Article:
If the Reserve Bank ever uses unconventional monetary policy tools, its goal will be to ensure a strong and sustained increase in economic activity, with inflation expectations remaining well-anchored on its target mid-point of 2%, says Governor Adrian Orr.
Orr made these comments in a speech entitled Navigating at Low Altitude: Monetary Policy with Very Low Interest Rates. Despite the snowballing coronavirus crisis and interest rate cuts from other central banks such as the US Federal Reserve, Reserve Bank of Australia and Bank of Canada in response, Orr reiterated that the Reserve Bank's next Official Cash Rate (OCR) assessment is scheduled for March 25. There has been speculation the Reserve Bank could make its first emergency out of cycle OCR cut since September 19, 2001. The OCR is currently at a record low of 1%.
ANZ Business Outlook figures released an hour before Orr's speech show NZ firms’ export intentions are the lowest they’ve been since at least 1988 when ANZ first asked the survey question, with firms’ own activity intentions the lowest they’ve been since 2009.
In a long planned explainer on the Reserve Bank's approach to the potential use of unconventional monetary policy, Orr said the Reserve Bank has no immediate intention to use alternative monetary policy tools.
However he did speak of the Covid-19 virus, or coronavirus.
"The eventual economic impact on global supply and demand will depend on the location, severity, and duration of the virus. The optimal mix of policy responses are driven by these same factors. The severity in terms of disruption to economic activity depends on how the virus is contained and controlled, how long this will persist, and the collective response of governments, officials, consumers, and investors to these events," Orr said.
"The Reserve Bank’s Monetary Policy Committee will be picking through these supply and demand issues. We will need to account for international monetary and fiscal responses, financial market price changes (e.g., the exchange rate and yield curve), and domestic fiscal responses and intentions, to inform our response."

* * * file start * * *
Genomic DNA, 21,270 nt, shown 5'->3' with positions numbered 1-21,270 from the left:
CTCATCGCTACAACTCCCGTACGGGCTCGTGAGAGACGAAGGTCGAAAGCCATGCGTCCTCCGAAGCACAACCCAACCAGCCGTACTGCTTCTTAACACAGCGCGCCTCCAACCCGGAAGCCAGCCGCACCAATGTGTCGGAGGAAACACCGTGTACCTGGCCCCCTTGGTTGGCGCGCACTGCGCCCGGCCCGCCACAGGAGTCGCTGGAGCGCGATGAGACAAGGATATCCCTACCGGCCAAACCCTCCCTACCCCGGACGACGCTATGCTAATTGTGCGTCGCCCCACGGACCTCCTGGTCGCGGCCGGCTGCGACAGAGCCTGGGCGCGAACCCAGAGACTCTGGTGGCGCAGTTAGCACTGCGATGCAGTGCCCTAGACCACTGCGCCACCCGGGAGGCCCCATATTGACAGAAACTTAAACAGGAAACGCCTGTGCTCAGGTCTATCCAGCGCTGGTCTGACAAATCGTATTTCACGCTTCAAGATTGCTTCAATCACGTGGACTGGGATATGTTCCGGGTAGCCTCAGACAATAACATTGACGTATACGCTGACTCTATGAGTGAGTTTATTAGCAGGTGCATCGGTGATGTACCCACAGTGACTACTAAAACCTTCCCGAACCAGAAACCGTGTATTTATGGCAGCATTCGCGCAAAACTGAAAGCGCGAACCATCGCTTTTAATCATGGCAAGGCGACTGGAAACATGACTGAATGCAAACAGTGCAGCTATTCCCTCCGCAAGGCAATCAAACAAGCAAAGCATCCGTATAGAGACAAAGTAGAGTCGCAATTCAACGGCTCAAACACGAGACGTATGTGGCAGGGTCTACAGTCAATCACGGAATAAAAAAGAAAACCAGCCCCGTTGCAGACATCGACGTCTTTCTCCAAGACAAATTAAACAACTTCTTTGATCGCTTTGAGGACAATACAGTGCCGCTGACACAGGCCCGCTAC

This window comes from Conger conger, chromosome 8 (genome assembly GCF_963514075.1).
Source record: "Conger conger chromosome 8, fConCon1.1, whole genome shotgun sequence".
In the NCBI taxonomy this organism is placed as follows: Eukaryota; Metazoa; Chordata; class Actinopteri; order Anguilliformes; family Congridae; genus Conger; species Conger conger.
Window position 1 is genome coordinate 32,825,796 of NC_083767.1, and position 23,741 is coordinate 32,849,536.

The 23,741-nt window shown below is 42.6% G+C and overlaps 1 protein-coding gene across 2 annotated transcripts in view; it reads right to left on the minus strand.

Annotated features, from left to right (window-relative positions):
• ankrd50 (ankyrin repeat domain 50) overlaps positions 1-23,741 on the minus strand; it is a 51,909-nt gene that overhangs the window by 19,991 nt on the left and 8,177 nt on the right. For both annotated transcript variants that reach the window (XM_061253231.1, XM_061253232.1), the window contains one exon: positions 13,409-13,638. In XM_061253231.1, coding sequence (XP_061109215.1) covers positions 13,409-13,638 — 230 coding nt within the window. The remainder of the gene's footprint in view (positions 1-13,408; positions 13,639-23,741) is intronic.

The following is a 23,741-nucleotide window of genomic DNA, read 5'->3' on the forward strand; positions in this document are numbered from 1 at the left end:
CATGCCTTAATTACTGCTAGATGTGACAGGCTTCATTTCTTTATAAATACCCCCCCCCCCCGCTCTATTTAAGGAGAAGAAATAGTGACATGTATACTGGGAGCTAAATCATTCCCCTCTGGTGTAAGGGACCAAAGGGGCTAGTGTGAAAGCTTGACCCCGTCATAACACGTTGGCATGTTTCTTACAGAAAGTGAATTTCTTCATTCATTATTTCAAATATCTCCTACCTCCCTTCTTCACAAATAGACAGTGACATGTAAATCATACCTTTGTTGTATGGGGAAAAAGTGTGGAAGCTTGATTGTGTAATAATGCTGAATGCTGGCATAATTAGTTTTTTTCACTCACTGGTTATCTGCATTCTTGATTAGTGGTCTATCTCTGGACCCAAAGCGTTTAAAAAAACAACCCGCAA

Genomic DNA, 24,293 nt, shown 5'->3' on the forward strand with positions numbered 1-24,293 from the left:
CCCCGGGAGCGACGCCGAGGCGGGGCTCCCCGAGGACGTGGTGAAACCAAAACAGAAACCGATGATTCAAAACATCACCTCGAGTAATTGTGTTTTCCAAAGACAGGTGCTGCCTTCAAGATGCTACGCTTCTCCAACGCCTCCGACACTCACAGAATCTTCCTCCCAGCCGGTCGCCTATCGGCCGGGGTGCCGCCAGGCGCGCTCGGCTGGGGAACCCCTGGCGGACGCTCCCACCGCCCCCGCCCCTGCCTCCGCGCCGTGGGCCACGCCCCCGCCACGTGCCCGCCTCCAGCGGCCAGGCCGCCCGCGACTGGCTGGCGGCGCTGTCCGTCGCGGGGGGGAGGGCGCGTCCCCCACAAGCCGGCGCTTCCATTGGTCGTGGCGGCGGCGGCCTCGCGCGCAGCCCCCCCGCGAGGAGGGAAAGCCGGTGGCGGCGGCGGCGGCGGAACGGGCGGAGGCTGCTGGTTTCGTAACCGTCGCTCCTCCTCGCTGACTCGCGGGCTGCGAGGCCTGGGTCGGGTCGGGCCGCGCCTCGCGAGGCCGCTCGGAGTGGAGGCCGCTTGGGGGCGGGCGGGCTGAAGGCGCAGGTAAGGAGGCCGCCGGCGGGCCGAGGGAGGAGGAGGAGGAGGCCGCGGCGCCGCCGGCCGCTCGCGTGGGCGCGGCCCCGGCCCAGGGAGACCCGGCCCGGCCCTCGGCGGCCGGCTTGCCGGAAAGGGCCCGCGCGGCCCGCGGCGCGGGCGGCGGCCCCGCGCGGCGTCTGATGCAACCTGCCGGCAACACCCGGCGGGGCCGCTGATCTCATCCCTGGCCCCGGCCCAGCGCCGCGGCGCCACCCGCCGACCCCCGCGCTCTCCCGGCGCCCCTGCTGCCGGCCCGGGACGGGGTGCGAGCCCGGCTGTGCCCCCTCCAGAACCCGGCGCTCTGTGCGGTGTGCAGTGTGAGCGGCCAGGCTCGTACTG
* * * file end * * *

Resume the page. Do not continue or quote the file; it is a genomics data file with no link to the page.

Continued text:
"We also remain in regular dialogue with the Treasury to assess how monetary and fiscal policy can be best coordinated. We need to be considered and realistic as to how effective any potential change in the level of the OCR will be in buffering the New Zealand economy from shocks such as a lack of rainfall [drought] and the onset of a virus," Orr said.
"The Reserve Bank is also well practiced in its business continuity roles both for our own team and for our role in the economy. For example, ongoing business and consumer access to credit and liquidity through the banking system, and ongoing orderly access for New Zealand institutions to global financial markets, are a key focus of our mandate. We will ensure a stable payment and settlement system, so that money and cash can flow as usual under all circumstances."
"For us, these monetary policy and financial stability decisions are repeat processes as the duration and severity of events play out. We are in a sound starting position with inflation near our target mid-point, employment at its maximum sustainable level, already stimulatory monetary conditions, and a sound financial system," said Orr.
OCR at 1% 'below neutral rate'
Orr noted that the OCR at 1% is "well below our estimate of the ‘neutral rate’ of around 3%."
Orr said the chance that the short-term interest rate in New Zealand could be 1% lower than now in two years’ time is about 20%. This means that while an effective zero bound for interest rate is far from the most likely outcome in New Zealand, it can’t be ruled out.
"This is not a prediction, just a statistical observation outlining the challenges of setting monetary policy," Orr said.
"The work we have been pursuing has involved:
• Identifying the suite of possible ‘unconventional monetary policy tools’ available to us;
• Defining and making explicit the criteria we would assess these tools with, against both each other and also alternative policies all together (e.g., fiscal policy options);
• Considering the relative benefits and costs of the tools, so as to operate on a ‘least surprise’ basis, and to ensure we are working in collaboration and with the agreement of the fiscal authorities;